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Newbie 'caters' reception for 40-50


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Here's the scoop:

My roommate and I are both in grad school. She's having her graduate composition recital in March, and has asked me to make most or all of the food for the reception. We've estimated that there will be about 40-50 attending, and we'd like to feed them somewhat substantially (not a full meal perhaps, but you know how students are - they are ALWAYS HUNGRY).

Limiting factors:

- not a ton of scratch to spend (she's budgeted about $200, so no prime rib)

- no kitchen facilities on-site (although I think refrigeration is accessible). We could probably bring in a microwave and beg/borrow/steal a crockpot or two, but that's it. The majority of it will probably be cold.

- time. Most if not all of this needs to be prepped ahead, because there's no way in hell I'm missing the recital.

- inexperience. I've never done something quite this large before. Not sure how much food I need to plan for.

We're thinking dips, spreads, crackers, cheese, breads, vegetables, some sweets, all the usual nibbles. However, I'd also like to kick this up a notch from the standard "ranch dip with carrots and celery" or "spinach dip in a bread bowl". Nothing wrong with the standards (and I'll definitely include some of them), but it would be cool to have a few special "somethings", given the importance of the occasion.

Whew. Any guidance? I do have about a month to plan and prep, which is good.

Nikki Hershberger

An oyster met an oyster

And they were oysters two.

Two oysters met two oysters

And they were oysters too.

Four oysters met a pint of milk

And they were oyster stew.

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My suggestion is to pick a theme and go with that, e.g., Asian food. You could do a sesame noodle salad (always popular), rice salad (Molly Katzen has a great recipe for Sri Wasano's Infamous Indonesian Rice Salad that tastes better if made ahead), summer rolls with assorted fillings (cheap and easy), cucumber and fruit salads, and then maybe bring in some satay skewers if you want something hot.

If you do a nice presentation (lining serving trays with banana leaves, for example) people will be really impressed. My sense is that flavors that are typically Asian (sesame, ginger, soy, garlic, etc.) are always popular at parties. For good reason, of course. :wub:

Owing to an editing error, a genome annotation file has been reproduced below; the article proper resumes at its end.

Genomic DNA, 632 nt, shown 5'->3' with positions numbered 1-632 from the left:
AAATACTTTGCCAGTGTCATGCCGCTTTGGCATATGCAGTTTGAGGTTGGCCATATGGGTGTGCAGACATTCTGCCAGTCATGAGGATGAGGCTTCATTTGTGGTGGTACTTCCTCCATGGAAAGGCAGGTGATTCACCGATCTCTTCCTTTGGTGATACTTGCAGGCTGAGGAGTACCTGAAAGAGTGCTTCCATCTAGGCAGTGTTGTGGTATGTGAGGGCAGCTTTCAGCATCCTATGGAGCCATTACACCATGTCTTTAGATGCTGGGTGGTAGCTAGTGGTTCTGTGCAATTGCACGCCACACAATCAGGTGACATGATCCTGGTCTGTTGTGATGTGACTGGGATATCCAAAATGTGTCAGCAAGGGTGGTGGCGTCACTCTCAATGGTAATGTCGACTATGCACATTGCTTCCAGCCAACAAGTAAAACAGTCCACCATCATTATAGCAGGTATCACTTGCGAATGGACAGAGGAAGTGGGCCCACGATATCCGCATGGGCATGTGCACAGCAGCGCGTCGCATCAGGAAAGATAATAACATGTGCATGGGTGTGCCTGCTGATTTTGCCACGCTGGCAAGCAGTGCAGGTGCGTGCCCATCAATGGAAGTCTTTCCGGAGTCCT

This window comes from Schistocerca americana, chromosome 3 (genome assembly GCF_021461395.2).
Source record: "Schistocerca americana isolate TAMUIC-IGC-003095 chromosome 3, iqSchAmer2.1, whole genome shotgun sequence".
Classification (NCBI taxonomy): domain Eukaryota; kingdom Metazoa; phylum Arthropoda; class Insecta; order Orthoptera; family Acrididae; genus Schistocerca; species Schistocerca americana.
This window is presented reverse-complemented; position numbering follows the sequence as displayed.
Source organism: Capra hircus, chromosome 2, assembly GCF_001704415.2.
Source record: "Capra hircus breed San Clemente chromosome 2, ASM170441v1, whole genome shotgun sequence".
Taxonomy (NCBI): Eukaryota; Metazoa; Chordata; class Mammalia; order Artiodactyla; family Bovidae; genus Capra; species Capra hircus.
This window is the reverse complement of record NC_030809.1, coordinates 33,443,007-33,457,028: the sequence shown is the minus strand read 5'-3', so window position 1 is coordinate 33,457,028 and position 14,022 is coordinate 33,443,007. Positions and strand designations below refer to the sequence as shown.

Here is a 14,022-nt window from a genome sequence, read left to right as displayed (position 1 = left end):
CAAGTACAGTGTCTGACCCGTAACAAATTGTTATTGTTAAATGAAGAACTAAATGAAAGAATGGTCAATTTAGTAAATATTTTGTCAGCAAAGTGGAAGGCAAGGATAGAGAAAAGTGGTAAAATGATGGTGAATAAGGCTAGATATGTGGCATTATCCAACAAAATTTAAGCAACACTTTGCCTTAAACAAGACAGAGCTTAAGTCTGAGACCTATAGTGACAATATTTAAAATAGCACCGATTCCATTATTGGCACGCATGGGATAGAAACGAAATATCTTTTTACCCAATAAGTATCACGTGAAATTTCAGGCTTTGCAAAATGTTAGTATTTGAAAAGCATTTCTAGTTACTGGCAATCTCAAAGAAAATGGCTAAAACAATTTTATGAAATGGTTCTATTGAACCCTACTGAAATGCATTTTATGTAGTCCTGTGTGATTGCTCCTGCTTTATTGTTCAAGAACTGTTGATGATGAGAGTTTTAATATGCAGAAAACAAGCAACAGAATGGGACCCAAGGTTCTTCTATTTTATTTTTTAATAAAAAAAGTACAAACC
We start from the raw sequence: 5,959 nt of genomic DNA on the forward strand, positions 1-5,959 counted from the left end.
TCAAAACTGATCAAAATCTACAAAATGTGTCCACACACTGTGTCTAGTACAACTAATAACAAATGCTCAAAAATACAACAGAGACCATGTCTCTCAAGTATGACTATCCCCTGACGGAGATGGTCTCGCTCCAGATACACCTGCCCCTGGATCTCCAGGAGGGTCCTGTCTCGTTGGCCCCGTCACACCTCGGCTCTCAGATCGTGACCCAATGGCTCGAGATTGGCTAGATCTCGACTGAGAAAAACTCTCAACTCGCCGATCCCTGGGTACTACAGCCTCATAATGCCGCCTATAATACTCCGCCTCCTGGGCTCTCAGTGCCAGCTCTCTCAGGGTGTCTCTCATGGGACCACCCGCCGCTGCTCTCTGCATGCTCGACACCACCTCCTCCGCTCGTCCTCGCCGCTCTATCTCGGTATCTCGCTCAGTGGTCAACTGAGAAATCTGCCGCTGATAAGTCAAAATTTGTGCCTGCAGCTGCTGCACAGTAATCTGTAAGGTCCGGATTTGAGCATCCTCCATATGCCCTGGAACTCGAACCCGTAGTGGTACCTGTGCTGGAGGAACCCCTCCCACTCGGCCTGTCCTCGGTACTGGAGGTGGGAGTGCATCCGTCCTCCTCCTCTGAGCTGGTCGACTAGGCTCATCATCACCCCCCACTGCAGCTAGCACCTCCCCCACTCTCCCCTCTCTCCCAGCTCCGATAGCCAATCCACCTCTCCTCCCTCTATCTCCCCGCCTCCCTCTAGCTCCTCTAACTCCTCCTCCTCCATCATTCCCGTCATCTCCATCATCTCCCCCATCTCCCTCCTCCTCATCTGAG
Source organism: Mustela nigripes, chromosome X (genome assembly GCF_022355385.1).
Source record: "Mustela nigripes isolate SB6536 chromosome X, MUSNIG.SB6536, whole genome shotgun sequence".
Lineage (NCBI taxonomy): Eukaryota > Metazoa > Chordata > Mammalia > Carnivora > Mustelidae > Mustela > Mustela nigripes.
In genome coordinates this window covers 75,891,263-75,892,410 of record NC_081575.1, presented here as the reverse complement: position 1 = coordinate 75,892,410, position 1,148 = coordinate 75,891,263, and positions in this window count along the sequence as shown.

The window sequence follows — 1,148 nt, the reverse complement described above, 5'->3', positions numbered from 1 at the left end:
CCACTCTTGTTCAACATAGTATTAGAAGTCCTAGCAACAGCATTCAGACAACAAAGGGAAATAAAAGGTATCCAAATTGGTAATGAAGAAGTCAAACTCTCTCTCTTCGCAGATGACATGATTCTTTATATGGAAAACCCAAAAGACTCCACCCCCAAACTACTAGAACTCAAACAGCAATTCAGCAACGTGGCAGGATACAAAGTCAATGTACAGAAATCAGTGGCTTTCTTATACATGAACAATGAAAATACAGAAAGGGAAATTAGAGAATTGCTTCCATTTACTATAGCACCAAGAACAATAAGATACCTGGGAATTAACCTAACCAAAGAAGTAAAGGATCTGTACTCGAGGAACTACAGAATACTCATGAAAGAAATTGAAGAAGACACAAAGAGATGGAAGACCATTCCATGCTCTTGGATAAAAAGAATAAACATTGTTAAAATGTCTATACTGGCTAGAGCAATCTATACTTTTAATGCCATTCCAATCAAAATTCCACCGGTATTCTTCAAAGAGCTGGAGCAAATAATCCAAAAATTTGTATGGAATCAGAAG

But if you don't like that idea, you could pick another theme, such as Mexican, Retro, High Tea, or whatever. I just find that picking a theme at the beginning makes it easier for me to plan a menu for a crowd.

Totally OT, but what is your roommate's instrument? I've always wanted to figure out how to make a cake shaped like a violin. And there are some really cool old sets from Wilton for making a grand piano cake.

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Well....for my friends wedding reception tomorrow night I am doing the app/cocktail snack course, he is having dinner Pasta Chicken etc catered.

I am making

deviled eggs


crudite with hummus

cheese board

ham gougeres (puffs)

sliced steak on crostini with garlic mayo and roasted pepper garnish

and tostones with fresh salsa and lime cream

I better get moving :biggrin:


The great thing about barbeque is that when you get hungry 3 hours later....you can lick your fingers


Avoid cutting yourself while slicing vegetables by getting someone else to hold them while you chop away.

"It is the government's fault, they've eaten everything."

My Webpage

garden state motorcyle association

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I received some good ideas from Society members after posing a similar question.

Check out this thread.

Peter Gamble aka "Peter the eater"

I just made a cornish game hen with chestnut stuffing. . .

Would you believe a pigeon stuffed with spam? . . .

Would you believe a rat filled with cough drops?

Moe Sizlack

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The themes idea is good...why not Middle Eastern? You can make lots of salady type dishes and appetisers ahead of time. Home made dolmades, hummus, baba ganoush, couscous salad, that kind of thing.

We've done that several times when we've hosted birthday parties for various elderly relatives. People drop in any time from 11am-5pm and there's a wonderful spread laid out for them that doesn't need any reheating or last minute prep. Buy (or make, if you have the time) some Middle Eastern sweets and you have a full meal! An extra plus is that it's exotic but also quite familiar to most people nowadays. Pretty much everybody seems to enjoy it.

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In addition to various make-ahead dips and spreads - things like humuus are cheap to make yourself! - why don't you shop around a couple of days beforehand and find some marked-down hard cheeses, bulk veggies or special deals on chicken, ham, etc, and then whip up an assortment of quiches? If you find inexpensive cheddar and tomatoes, just add some sauteed onions. If there's a deal on mozzarella and chicken, add some onions, pesto and zucchini. Ham? Bang. Quiche Lorraine. They can be the 'main event' on the buffet table, seved at room temperature, and even pre-sliced. You'll also save a bunch of $$ if you make your own simple pastry, which can be done well ahead of time. Or buy a bunch of mini-shells and make individual bite-sized tarts.

For desserts, poached fruit like apples caramelized in a bit of butter and sugar are delicious and cheap when you buy in bulk. Not sure if you need everything to be finger food though . . . .

Laura Fauman

Vancouver Magazine

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